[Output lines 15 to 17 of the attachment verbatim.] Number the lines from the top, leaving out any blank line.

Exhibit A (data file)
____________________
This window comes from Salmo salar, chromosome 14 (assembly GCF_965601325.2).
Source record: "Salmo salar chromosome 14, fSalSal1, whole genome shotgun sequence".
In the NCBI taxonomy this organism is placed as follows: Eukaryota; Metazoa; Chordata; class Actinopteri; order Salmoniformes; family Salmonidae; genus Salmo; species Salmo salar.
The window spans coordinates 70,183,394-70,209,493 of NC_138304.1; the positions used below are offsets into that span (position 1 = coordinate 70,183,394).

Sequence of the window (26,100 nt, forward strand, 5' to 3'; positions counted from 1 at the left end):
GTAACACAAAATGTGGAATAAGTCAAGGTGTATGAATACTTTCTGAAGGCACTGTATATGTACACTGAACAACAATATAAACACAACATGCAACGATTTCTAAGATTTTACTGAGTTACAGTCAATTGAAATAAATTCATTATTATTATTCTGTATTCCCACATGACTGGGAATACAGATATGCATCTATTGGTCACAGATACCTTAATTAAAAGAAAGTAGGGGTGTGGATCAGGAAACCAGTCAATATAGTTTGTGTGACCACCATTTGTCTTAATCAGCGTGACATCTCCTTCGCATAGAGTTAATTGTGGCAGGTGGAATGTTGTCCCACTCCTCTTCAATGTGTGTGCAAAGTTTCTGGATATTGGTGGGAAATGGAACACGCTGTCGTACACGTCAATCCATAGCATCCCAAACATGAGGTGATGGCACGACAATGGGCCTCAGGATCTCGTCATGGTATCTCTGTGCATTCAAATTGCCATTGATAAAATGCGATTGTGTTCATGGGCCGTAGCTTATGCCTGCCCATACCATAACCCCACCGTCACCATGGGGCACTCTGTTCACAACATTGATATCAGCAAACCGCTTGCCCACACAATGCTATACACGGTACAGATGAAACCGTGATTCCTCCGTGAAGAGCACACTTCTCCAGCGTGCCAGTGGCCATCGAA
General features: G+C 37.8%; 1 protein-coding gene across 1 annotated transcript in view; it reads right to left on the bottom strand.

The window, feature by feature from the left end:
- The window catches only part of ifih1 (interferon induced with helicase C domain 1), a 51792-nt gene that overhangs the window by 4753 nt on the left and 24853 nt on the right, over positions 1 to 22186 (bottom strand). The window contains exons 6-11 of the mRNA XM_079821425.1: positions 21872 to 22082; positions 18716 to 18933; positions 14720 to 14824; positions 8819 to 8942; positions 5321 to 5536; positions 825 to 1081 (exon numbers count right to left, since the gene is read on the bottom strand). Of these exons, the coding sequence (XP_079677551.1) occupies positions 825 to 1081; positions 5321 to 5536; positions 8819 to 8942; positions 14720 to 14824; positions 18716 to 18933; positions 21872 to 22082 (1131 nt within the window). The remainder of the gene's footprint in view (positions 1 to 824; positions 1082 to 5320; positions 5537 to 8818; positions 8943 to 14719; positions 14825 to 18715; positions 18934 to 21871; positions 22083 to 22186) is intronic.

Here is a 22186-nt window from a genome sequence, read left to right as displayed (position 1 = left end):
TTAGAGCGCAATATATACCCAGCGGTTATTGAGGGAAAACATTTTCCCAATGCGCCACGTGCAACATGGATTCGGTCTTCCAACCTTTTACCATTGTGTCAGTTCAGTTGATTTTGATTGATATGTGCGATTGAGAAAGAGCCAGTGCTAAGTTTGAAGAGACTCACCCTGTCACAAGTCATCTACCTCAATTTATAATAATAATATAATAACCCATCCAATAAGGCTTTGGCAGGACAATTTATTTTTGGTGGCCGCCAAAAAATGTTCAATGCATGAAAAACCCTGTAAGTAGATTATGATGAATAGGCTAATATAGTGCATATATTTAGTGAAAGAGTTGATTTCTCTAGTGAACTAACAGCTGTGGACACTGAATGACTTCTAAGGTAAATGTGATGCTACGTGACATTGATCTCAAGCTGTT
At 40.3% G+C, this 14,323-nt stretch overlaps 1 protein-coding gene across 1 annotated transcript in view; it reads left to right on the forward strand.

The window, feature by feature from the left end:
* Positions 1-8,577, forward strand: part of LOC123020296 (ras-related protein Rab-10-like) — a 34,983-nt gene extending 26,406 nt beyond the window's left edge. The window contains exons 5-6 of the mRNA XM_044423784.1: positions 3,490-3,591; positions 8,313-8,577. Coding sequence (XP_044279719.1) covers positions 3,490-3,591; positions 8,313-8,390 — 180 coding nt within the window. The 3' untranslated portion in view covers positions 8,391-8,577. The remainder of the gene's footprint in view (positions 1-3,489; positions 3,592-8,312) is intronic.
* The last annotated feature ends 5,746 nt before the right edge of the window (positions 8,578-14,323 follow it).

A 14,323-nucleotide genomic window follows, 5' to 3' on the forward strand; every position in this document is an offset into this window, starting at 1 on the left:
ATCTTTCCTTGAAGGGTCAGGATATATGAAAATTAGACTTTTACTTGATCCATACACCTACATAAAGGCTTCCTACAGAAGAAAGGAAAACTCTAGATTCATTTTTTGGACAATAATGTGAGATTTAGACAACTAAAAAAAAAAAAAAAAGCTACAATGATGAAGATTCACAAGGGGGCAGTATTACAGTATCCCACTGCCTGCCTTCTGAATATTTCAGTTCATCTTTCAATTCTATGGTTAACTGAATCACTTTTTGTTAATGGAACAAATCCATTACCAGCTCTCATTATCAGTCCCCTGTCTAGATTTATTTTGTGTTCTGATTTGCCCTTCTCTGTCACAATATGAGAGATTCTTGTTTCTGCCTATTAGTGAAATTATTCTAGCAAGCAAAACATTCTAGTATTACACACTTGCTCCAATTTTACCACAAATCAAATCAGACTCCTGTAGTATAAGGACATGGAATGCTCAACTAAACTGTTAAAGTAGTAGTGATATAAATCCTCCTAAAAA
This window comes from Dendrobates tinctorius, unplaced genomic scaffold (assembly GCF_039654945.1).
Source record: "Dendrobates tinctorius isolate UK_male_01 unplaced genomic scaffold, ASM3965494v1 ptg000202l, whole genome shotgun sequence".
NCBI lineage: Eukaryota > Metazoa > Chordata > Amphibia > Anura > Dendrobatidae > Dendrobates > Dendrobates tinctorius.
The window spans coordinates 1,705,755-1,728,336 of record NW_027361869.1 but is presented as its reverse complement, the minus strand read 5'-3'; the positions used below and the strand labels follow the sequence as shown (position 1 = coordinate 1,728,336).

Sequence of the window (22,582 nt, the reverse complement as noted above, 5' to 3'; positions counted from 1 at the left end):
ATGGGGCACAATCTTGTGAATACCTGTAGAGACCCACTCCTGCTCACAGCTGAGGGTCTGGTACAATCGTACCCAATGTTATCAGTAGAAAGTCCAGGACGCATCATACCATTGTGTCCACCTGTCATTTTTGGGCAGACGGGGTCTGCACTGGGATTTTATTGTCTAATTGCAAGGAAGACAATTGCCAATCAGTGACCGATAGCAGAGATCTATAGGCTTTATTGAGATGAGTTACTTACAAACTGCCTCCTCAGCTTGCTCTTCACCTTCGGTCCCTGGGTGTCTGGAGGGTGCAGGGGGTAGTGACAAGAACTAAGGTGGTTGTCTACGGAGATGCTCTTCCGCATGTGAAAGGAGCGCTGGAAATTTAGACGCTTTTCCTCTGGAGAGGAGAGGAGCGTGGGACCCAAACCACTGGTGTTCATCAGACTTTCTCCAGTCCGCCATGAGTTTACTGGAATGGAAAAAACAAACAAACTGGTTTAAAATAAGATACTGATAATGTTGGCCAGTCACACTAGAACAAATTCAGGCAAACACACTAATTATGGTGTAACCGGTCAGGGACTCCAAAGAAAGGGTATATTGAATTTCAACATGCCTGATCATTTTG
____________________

* The last annotated feature ends 5,746 nt before the right edge of the window (positions 8,578-14,323 follow it).

A 14,323-nucleotide genomic window follows, 5' to 3' on the forward strand; every position in this document is an offset into this window, starting at 1 on the left:
ATCTTTCCTTGAAGGGTCAGGATATATGAAAATTAGACTTTTACTTGATCCATACACCTACATAAAGGCTTCCTACAGAAGAAAGGAAAACTCTAGATTCATTTTTTGGACAATAATGTGAGATTTAGACAACTAAAAAAAAAAAAAAAAGCTACAATGATGAAGATTCACAAGGGGGCAGTATTACAGTATCCCACTGCCTGCCTTCTGAATATTTCAGTTCATCTTTCAATTCTATGGTTAACTGAATCACTTTTTGTTAATGGAACAAATCCATTACCAGCTCTCATTATCAGTCCCCTGTCTAGATTTATTTTGTGTTCTGATTTGCCCTTCTCTGTCACAATATGAGAGATTCTTGTTTCTGCCTATTAGTGAAATTATTCTAGCAAGCAAAACATTCTAGTATTACACACTTGCTCCAATTTTACCACAAATCAAATCAGACTCCTGTAGTATAAGGACATGGAATGCTCAACTAAACTGTTAAAGTAGTAGTGATATAAATCCTCCTAAAAA